The swelling of air-dried single trabeculae from human femur heads was obtained by complete immersion in water and the dimensional changes of the samples were measured over time. The experimental results were analyzed under the viewpoint of the diffusion through a porous material. The dimensional changes of the single trabeculae were 0.26 ± 0.15 percent (length), 0.45 ± 0.25 percent (width) and 1.86 ± 0.97 percent (thickness). The diffusion coefficients were then calculated from the swelling recorded over time and a value of (4.12 ± 0.8) x 10−10(m²s−1) (mean ± standard deviation) was found.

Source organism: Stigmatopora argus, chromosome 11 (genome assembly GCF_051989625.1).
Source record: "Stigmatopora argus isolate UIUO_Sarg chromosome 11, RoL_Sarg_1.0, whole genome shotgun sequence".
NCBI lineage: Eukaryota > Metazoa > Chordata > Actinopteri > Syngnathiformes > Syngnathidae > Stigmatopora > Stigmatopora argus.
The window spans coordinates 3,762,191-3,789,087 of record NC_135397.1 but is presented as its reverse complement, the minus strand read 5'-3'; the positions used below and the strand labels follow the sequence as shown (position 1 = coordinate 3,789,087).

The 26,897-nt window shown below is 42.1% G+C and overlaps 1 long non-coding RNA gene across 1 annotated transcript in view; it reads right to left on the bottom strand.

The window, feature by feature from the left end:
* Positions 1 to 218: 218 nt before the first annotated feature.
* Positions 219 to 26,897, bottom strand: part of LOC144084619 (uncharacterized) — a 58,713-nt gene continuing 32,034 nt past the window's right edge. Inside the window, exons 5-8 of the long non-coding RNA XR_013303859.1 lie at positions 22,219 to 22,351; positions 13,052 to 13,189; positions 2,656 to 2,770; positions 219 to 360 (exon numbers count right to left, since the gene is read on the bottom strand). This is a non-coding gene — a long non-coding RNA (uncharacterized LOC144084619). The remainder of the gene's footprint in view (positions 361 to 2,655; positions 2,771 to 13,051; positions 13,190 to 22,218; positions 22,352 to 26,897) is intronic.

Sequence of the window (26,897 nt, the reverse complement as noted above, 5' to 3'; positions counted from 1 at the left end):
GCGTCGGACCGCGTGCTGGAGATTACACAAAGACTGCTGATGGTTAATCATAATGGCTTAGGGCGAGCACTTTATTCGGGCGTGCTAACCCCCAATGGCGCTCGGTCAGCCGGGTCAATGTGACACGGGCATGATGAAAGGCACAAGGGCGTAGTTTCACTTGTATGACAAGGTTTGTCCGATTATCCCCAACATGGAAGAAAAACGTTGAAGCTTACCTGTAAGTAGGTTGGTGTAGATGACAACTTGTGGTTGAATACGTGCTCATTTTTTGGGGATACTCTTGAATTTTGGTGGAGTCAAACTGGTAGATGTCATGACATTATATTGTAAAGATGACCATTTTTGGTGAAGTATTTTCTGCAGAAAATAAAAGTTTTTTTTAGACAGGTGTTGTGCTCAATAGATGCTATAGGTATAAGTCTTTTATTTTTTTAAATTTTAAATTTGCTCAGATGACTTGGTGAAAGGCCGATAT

Since the dimensional variations of the specimens is due to the swelling of the collagen bone matrix, this technique could offer new insights for (1) a selective characterization of bone microstructure at the collagen matrix level and (2) the dynamics of diffusion through bone tissue.